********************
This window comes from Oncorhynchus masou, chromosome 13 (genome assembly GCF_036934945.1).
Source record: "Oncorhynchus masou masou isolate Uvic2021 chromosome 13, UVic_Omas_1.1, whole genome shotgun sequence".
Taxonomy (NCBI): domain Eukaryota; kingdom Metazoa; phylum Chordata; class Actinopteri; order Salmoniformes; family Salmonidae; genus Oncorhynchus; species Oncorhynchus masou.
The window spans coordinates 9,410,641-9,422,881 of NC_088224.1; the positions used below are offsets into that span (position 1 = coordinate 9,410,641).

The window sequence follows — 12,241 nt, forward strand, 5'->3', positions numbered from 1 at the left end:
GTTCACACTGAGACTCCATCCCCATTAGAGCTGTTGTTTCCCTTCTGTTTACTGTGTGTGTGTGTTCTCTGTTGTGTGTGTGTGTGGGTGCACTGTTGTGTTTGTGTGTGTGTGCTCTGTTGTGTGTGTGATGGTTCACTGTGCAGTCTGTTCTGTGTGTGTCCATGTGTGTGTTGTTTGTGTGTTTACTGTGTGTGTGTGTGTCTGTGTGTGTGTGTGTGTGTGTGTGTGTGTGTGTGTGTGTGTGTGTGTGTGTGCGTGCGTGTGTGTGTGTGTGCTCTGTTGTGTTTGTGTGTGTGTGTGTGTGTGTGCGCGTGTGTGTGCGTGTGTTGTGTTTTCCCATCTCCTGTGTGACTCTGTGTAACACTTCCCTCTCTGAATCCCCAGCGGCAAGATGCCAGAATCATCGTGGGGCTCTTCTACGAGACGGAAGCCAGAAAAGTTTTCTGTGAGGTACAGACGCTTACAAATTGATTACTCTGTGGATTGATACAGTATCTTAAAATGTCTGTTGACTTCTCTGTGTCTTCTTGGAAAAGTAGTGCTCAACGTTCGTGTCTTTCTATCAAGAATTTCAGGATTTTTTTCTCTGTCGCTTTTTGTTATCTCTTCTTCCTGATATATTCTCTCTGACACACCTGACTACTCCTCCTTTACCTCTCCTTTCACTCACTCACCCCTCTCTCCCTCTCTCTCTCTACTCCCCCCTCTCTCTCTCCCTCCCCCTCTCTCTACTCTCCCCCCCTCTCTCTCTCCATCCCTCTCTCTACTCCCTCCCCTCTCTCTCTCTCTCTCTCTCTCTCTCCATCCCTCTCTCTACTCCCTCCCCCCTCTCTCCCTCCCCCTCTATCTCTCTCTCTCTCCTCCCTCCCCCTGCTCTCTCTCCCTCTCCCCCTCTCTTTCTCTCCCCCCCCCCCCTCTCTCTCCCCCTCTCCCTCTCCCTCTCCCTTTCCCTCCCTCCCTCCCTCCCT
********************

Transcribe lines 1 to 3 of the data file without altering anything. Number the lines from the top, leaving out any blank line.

This window comes from Oncorhynchus masou, chromosome 13 (genome assembly GCF_036934945.1).
Source record: "Oncorhynchus masou masou isolate Uvic2021 chromosome 13, UVic_Omas_1.1, whole genome shotgun sequence".
Taxonomy (NCBI): domain Eukaryota; kingdom Metazoa; phylum Chordata; class Actinopteri; order Salmoniformes; family Salmonidae; genus Oncorhynchus; species Oncorhynchus masou.